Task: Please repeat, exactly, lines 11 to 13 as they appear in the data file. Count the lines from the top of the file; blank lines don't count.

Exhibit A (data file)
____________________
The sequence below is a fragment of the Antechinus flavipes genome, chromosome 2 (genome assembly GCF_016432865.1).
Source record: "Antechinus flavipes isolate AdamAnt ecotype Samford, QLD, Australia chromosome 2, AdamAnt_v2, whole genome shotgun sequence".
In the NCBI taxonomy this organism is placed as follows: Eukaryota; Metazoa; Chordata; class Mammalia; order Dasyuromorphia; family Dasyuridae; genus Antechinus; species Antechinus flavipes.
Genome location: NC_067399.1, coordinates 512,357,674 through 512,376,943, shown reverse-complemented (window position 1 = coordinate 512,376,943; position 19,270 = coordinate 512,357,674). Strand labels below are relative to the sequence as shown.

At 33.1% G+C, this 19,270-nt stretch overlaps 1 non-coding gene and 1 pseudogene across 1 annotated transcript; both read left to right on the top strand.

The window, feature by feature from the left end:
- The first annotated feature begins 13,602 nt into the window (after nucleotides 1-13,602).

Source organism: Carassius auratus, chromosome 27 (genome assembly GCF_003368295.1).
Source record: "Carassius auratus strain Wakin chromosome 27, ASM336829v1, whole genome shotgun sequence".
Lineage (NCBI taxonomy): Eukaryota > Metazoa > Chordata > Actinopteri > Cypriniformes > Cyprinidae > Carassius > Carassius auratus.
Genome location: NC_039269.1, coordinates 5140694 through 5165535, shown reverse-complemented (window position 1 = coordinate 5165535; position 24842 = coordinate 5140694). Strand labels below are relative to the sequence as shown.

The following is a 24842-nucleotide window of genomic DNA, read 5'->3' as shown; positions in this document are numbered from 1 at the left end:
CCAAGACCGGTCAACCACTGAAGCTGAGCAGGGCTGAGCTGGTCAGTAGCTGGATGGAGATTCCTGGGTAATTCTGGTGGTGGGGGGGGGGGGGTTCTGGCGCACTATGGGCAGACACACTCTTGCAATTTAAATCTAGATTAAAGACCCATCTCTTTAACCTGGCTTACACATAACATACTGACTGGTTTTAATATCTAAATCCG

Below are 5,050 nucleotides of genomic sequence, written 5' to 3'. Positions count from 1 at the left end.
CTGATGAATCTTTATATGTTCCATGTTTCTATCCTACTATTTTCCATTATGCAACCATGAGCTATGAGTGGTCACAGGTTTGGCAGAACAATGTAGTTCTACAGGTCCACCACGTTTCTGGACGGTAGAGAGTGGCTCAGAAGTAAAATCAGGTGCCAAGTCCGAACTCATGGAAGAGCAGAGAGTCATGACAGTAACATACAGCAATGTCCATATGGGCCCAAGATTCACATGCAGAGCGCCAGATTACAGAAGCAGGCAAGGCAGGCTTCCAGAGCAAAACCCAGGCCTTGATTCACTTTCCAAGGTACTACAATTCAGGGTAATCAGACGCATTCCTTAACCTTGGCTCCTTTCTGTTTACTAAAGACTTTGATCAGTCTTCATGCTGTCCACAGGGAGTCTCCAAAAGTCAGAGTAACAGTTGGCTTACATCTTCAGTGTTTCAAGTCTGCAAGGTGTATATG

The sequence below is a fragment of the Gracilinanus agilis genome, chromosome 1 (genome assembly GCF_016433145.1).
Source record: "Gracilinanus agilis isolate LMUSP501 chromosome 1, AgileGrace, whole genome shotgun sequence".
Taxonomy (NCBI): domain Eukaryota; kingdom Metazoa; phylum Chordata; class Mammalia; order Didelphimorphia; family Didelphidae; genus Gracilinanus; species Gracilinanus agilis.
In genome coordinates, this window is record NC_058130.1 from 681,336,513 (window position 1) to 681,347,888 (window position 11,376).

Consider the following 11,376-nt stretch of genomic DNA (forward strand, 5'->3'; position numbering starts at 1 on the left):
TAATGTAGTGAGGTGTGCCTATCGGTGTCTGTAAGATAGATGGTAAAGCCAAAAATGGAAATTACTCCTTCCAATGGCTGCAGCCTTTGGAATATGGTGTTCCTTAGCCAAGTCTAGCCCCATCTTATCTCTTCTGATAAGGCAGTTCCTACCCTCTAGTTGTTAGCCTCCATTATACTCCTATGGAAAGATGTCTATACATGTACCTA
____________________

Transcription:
Genome location: NC_039269.1, coordinates 5140694 through 5165535, shown reverse-complemented (window position 1 = coordinate 5165535; position 24842 = coordinate 5140694). Strand labels below are relative to the sequence as shown.

The following is a 24842-nucleotide window of genomic DNA, read 5'->3' as shown; positions in this document are numbered from 1 at the left end:
CCAAGACCGGTCAACCACTGAAGCTGAGCAGGGCTGAGCTGGTCAGTAGCTGGATGGAGATTCCTGGGTAATTCTGGTGGTGGGGGGGGGGGGGTTCTGGCGCACTATGGGCAGACACACTCTTGCAATTTAAATCTAGATTAAAGACCCATCTCTTTAACCTGGCTTACACATAACATACTGACTGGTTTTAATATCTAAATCCG